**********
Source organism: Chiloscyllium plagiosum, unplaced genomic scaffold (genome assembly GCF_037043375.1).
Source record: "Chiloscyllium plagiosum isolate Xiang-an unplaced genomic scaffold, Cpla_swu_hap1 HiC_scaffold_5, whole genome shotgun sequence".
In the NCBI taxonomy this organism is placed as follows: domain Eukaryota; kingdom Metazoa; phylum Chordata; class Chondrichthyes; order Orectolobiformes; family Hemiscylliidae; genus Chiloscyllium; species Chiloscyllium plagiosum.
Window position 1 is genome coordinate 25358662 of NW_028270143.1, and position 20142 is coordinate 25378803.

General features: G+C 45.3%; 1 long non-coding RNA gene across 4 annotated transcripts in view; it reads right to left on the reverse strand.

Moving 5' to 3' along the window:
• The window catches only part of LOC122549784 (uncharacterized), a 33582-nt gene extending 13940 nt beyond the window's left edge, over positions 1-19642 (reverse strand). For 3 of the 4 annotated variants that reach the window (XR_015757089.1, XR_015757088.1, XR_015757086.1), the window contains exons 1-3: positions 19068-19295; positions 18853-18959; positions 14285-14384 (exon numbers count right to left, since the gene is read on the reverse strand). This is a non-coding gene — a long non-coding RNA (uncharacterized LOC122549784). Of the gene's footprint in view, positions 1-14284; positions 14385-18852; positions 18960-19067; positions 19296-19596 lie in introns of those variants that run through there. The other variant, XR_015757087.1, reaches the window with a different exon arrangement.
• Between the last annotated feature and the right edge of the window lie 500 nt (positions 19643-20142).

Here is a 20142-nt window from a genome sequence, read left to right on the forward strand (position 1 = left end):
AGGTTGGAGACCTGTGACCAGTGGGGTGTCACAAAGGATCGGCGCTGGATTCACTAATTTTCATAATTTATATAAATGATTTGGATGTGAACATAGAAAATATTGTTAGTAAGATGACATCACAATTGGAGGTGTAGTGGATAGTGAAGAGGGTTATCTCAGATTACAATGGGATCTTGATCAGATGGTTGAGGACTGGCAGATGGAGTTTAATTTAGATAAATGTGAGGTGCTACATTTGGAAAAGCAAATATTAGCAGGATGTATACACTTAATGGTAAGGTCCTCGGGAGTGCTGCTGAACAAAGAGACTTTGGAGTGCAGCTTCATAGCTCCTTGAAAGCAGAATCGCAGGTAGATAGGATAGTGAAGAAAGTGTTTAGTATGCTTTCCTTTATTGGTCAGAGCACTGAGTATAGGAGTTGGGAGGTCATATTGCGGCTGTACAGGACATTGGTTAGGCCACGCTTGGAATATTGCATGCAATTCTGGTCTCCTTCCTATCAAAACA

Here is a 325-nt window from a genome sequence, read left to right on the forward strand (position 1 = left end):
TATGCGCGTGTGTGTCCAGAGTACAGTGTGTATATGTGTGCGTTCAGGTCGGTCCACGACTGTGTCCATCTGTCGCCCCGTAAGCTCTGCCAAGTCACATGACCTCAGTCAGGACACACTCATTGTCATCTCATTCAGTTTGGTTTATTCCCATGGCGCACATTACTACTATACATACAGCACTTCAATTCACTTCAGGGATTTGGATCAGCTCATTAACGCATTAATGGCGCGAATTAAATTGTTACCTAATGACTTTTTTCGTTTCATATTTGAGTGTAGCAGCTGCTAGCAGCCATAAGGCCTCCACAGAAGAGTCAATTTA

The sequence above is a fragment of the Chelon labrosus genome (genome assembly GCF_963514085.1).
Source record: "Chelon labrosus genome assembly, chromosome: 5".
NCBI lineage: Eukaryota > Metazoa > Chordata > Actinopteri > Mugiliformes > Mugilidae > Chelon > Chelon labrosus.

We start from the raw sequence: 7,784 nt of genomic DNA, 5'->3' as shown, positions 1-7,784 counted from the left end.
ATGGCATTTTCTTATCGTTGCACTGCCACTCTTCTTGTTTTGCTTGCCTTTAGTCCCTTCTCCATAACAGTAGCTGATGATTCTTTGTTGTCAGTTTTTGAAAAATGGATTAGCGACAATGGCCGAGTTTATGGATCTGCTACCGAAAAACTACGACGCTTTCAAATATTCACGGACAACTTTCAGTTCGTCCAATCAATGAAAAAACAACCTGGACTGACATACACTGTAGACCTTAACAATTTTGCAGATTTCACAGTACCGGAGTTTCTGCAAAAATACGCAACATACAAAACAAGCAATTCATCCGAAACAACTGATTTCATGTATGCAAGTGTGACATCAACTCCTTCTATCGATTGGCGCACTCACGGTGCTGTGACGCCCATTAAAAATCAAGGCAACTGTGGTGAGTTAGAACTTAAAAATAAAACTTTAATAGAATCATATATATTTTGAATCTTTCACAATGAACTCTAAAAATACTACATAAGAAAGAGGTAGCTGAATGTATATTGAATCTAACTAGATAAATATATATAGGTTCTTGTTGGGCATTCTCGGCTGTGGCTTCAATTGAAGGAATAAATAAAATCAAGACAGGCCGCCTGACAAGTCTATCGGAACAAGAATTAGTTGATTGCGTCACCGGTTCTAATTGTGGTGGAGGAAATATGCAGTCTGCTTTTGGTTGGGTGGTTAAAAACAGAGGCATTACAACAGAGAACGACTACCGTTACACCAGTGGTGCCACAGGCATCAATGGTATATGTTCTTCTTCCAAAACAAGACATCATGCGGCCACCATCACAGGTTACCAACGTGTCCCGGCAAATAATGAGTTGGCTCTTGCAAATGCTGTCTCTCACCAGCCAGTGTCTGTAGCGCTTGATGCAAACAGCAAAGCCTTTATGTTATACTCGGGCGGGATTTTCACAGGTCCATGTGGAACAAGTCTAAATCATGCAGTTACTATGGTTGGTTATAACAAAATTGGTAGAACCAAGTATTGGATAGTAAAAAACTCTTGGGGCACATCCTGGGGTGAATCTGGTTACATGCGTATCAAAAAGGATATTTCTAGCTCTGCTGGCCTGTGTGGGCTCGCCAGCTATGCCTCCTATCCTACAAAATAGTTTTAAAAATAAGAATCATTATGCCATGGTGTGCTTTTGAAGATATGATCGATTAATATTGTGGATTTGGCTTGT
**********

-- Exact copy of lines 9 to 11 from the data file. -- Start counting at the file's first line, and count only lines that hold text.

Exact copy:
Here is a 20142-nt window from a genome sequence, read left to right on the forward strand (position 1 = left end):
AGGTTGGAGACCTGTGACCAGTGGGGTGTCACAAAGGATCGGCGCTGGATTCACTAATTTTCATAATTTATATAAATGATTTGGATGTGAACATAGAAAATATTGTTAGTAAGATGACATCACAATTGGAGGTGTAGTGGATAGTGAAGAGGGTTATCTCAGATTACAATGGGATCTTGATCAGATGGTTGAGGACTGGCAGATGGAGTTTAATTTAGATAAATGTGAGGTGCTACATTTGGAAAAGCAAATATTAGCAGGATGTATACACTTAATGGTAAGGTCCTCGGGAGTGCTGCTGAACAAAGAGACTTTGGAGTGCAGCTTCATAGCTCCTTGAAAGCAGAATCGCAGGTAGATAGGATAGTGAAGAAAGTGTTTAGTATGCTTTCCTTTATTGGTCAGAGCACTGAGTATAGGAGTTGGGAGGTCATATTGCGGCTGTACAGGACATTGGTTAGGCCACGCTTGGAATATTGCATGCAATTCTGGTCTCCTTCCTATCAAAACA

Here is a 325-nt window from a genome sequence, read left to right on the forward strand (position 1 = left end):